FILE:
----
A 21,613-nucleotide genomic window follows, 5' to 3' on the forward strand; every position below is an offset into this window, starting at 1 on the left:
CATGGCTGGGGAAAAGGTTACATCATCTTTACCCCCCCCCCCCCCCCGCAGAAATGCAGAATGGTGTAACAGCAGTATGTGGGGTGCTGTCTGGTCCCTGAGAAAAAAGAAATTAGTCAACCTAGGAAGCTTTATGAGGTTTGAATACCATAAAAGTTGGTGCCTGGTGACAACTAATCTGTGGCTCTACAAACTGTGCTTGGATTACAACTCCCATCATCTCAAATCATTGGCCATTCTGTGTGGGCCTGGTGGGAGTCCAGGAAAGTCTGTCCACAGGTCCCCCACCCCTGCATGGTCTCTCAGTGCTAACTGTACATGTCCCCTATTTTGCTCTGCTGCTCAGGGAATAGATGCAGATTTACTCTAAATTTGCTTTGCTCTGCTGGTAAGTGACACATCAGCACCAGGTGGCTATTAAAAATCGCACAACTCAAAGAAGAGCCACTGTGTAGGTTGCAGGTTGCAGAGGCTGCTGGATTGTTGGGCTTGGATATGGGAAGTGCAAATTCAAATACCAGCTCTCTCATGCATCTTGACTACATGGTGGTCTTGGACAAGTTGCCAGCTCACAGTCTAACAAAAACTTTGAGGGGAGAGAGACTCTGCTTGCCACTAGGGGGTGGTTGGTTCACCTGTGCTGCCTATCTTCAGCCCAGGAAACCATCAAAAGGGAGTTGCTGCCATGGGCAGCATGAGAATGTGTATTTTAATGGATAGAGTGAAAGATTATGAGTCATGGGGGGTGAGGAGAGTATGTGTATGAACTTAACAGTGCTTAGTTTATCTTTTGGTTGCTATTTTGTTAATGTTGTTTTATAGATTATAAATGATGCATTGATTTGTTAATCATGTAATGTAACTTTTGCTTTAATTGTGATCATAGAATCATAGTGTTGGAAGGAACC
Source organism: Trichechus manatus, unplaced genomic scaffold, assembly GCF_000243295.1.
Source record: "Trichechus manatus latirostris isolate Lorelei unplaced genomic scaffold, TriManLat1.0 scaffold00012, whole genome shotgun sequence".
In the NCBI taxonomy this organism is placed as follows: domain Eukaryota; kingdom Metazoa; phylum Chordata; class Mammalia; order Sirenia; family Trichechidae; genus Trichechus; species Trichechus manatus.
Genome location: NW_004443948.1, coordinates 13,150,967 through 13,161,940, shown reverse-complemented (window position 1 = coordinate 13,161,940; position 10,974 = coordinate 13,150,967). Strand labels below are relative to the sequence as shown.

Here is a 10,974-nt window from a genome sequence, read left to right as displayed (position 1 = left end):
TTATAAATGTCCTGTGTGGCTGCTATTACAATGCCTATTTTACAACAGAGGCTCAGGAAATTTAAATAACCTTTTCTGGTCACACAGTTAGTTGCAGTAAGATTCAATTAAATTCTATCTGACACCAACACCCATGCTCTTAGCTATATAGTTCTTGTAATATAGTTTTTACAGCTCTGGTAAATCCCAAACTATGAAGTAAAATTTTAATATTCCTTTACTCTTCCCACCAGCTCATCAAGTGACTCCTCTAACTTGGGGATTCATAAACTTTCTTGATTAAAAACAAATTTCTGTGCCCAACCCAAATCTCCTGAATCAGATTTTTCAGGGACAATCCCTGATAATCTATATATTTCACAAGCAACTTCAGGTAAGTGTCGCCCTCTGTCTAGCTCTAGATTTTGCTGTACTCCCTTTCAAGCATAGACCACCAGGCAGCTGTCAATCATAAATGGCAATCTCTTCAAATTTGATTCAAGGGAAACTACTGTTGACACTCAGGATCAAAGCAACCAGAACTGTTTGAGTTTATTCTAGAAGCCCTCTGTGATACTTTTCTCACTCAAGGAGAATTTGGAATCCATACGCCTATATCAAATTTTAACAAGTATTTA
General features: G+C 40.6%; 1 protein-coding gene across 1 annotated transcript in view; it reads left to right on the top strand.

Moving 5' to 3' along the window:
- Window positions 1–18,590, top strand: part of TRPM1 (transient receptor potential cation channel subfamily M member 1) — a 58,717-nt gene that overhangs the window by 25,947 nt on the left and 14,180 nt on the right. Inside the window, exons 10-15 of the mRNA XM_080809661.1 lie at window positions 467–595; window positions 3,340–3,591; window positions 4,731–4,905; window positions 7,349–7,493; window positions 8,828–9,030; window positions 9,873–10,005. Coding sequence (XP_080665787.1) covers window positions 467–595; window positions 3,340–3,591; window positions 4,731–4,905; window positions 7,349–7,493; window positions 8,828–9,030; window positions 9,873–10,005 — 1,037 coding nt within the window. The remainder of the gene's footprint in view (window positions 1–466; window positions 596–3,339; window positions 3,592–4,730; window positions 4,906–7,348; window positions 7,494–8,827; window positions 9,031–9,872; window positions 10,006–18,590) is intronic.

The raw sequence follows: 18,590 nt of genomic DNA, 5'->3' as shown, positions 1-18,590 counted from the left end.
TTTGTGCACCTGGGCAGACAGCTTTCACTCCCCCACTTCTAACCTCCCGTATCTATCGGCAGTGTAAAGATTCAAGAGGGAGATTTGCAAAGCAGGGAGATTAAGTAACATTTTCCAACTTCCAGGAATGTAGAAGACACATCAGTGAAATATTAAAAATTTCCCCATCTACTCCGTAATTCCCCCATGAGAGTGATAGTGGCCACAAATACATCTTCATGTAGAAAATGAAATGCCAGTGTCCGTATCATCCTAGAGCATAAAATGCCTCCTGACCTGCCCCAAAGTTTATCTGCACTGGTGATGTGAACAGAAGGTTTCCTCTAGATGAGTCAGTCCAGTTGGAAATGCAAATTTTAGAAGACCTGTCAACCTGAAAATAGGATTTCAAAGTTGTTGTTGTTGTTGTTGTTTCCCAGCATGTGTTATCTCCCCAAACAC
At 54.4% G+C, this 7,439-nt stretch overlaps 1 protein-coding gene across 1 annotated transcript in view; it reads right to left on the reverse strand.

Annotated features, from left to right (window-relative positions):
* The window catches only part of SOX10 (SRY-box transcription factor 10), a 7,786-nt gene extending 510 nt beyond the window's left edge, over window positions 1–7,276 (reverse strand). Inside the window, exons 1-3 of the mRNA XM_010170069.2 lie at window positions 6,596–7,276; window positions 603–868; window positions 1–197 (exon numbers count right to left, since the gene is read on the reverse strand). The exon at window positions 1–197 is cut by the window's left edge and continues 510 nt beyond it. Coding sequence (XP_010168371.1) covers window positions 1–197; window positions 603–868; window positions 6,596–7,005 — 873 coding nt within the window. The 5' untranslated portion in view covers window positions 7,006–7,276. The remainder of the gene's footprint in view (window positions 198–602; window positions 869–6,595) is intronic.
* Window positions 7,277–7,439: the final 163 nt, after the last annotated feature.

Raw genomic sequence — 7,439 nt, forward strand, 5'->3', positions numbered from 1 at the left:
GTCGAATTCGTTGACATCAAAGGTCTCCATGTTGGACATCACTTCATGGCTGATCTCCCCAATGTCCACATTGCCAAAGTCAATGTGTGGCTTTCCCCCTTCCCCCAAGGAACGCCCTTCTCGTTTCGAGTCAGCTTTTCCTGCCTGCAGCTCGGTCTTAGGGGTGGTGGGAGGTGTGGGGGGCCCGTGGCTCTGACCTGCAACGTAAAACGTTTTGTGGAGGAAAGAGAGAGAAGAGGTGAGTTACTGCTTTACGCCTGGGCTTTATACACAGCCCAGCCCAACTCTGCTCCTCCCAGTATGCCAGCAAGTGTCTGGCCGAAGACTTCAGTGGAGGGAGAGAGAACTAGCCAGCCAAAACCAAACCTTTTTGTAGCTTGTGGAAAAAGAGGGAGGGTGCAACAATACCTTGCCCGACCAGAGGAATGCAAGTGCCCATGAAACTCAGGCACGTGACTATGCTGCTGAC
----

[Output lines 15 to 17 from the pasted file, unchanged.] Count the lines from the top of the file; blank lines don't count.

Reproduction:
Annotated features, from left to right (window-relative positions):
* The window catches only part of SOX10 (SRY-box transcription factor 10), a 7,786-nt gene extending 510 nt beyond the window's left edge, over window positions 1–7,276 (reverse strand). Inside the window, exons 1-3 of the mRNA XM_010170069.2 lie at window positions 6,596–7,276; window positions 603–868; window positions 1–197 (exon numbers count right to left, since the gene is read on the reverse strand). The exon at window positions 1–197 is cut by the window's left edge and continues 510 nt beyond it. Coding sequence (XP_010168371.1) covers window positions 1–197; window positions 603–868; window positions 6,596–7,005 — 873 coding nt within the window. The 5' untranslated portion in view covers window positions 7,006–7,276. The remainder of the gene's footprint in view (window positions 198–602; window positions 869–6,595) is intronic.
* Window positions 7,277–7,439: the final 163 nt, after the last annotated feature.